******PAVILION RENTAL INFORMATION******

Address: 21544 Old Vestal’s Gap Rd. Sterling, VA 20164 

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We were more interested in the hiking and fishing portion of the park. We were also looking for new geocaches to find with the kids. There is a cute visitor center with different types of fish and amphibians for them to look at in the Discovery Room. Also there are clean indoor restrooms inside the visitor center. Outside you’ll find 11-miles of hiking trails, Lanesville Historic District buildings, 2-fishing ponds, picnic shelters and plenty of park benches and tables. We headed out onto the white trail loop then walked by the ponds, Loudoun Heritage Farm Museum then finished up on the green trail back to the car. You can pick up a trail map at the Visitor Center!

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The trails are definitely true nature trails so strollers and wagons are a no go but a good backpack carrier would work well for the little ones. The fishing ponds have nice platforms to sit at or you can fish along the shoreline of both ponds. Remember to have your VA fishing License handy because I watched the park authority check a few people while we were there. Have fun walking the trails and fishing at Claude Moore Park!!

 

Rust Nature Sanctuary & Manor House in Leesburg, VA!

Rust Nature Sanctuary & Manor House in Leesburg, VA!

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 802 Children’s Center Road, Leesburg, VA 20175

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On Tuesday we were invited to a preview of the Fresh Air Kids Program at the Rust Nature Sanctuary in Leesburg, VA. The Audubon Naturalist Society along with the Northern Virginia Regional Park Authority partnered last year to maintain the grounds and support more programs for the visitors of the Rust Nature Sanctuary. The house and grounds were preserved from development in 1995 and donated to the Audubon Naturalist Society in 2000. In 2011 Audubon Naturalist Society considered closing Rust but 2013 agreed to partner with the NVRPA to remain open to the public. The Rust Manor House on the grounds can also be used for weddings and social events.

Susanne from the Audubon Naturalist Society was nice enough to give myself and my boys a preview of what the Fresh Air Kids Program is all about. We started off upstairs in the Rust Manor and met Ziggy the resident corn snake. The large wall of exhibits is full of items found in nature and in the sanctuary. Most of the items can be handled by the children to learn a little more about the animals and insects.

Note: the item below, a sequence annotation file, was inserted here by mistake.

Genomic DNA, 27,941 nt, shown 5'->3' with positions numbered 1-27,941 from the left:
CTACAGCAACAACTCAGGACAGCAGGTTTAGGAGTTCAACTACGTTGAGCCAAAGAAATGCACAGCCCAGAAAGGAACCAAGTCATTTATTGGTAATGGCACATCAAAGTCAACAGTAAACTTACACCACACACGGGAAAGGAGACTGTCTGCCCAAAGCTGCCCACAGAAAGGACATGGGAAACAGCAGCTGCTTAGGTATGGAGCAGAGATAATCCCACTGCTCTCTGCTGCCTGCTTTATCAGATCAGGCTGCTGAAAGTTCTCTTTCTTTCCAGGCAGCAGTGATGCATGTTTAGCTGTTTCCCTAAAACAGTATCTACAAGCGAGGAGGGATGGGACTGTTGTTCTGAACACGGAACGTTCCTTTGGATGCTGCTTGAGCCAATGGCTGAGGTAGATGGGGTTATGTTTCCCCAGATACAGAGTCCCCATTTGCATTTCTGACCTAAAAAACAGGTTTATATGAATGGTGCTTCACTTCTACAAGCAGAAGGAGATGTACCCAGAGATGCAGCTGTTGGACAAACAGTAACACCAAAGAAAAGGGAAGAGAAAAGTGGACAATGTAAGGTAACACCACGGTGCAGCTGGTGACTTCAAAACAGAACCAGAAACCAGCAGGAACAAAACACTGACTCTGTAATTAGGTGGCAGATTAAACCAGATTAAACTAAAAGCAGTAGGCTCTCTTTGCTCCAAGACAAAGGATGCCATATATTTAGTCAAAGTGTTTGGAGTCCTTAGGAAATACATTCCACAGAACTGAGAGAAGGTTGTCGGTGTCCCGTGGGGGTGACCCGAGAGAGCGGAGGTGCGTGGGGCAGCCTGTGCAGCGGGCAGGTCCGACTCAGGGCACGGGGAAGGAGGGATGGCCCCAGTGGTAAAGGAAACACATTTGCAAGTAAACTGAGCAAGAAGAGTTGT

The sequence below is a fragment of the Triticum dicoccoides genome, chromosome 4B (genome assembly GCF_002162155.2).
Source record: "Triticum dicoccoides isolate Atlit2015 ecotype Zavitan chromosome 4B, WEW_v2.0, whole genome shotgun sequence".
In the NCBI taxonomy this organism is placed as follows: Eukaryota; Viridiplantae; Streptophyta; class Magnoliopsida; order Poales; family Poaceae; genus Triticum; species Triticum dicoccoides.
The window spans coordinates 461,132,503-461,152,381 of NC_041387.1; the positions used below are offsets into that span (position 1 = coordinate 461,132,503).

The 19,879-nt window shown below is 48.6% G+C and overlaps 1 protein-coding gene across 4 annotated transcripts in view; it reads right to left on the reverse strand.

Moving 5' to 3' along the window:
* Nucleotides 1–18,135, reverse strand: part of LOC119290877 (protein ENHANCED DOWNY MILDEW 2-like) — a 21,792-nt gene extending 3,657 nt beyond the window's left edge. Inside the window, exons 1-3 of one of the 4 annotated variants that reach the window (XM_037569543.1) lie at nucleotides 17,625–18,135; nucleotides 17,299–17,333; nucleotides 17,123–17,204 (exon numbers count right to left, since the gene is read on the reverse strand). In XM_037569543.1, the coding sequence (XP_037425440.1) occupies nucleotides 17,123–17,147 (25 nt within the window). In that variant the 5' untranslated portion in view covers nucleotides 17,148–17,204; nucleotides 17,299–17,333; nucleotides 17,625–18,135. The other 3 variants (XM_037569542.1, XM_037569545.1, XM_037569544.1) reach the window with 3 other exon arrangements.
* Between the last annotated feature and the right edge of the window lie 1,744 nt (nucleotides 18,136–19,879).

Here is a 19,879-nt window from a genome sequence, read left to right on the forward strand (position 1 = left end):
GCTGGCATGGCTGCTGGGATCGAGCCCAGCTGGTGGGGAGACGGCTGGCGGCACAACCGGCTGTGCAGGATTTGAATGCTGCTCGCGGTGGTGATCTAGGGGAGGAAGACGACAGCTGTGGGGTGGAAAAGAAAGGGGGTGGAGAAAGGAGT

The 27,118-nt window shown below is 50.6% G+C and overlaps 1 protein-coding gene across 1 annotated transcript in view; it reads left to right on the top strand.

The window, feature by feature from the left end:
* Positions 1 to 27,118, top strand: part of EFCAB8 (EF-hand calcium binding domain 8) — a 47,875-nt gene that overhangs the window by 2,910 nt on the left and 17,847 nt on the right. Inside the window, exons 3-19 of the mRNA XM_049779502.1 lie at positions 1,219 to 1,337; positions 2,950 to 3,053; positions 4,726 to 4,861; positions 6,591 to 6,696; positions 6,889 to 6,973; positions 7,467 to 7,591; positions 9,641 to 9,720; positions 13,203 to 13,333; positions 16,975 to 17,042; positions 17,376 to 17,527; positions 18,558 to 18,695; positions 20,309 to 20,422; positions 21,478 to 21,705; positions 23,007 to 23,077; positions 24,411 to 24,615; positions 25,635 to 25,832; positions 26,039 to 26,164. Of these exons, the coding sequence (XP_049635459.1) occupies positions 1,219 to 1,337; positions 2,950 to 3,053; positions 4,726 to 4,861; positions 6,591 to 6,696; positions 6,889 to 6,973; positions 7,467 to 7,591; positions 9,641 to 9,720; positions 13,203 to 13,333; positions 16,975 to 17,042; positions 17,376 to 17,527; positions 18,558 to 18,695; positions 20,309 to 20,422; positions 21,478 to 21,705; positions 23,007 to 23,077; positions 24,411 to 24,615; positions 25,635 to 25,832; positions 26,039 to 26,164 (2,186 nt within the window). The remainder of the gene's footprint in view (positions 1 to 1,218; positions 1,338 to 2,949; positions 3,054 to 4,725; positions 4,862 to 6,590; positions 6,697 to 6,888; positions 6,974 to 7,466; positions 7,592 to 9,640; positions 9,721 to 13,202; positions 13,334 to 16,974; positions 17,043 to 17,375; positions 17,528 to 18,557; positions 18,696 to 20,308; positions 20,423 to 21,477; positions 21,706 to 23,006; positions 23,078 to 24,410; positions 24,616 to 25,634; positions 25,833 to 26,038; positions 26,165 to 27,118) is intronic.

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The boys were able to borrow binoculars when we headed out on the trail for our hike. But first we sat down outside on a blanket to read a book about how different animals move. We also met some earthworms and discussed their importance on the forest floor. Our hike took us to many different parts of the park including the meadow, the woods and the vernal pond. In the meadow we saw deer tracks, different bird species and several bird houses that were on the property. In the woods she talked about the different habitats of raccoon, rabbits and squirrels. Susanne also discussed with the kids how different animals camouflage themselves from predators. Down at the vernal pond Susanne was lucky enough to fish out a tadpole for the kids to see.

The Audubon Naturalist Society’s Fresh Air Kids spring program is a great way for the kids to get out in nature and learn a little bit more about what lives around us in Loudoun County. The kids will be outside almost the entire hour and half unless there is dangerous weather outside. Classes meet on Fridays from March 28th through May 9th. The kids are to bring a sack lunch to eat outside at the picnic benches too. To register you can call 703-669-0000 or email Susanne at susanne.ortmann@anshome.org.

The Audubon Naturalist Society also offers Summer Camp Programs at the Rust Sanctuary in Leesburg and Broadlands in Ashburn. For more information click here.

The ANS will  be offering a new revitalized program, Unplug and Play! Afterschool Programs. The program will combine science education and physical activity for students. In order for the program to succeed a minimum of 8 students is required. The class will be one day and run for eight weeks. Contact Christine Montagnese at 703-669-0000 and or email christine.montagnese@anshome.org.

Looking for a different options for children birthday parties, Rust Nature Sanctuary in Leesburg and the Broadlands Nature Center in Ashburn offers weekend parties year round. For more information on a nature theme party contact Christine Montagnese at 703-669-0000 and or email christine.montagnese@anshome.org.

The Rust Nature Sanctuary is a beautiful 68-acres to take your family hiking, nature programs, birthday parties, and summer camps. The Rust Manor House is a gorgeous venue for social events and weddings. If you live in the Leesburg area you should check out the Rust Nature Sanctuary and Manor Home.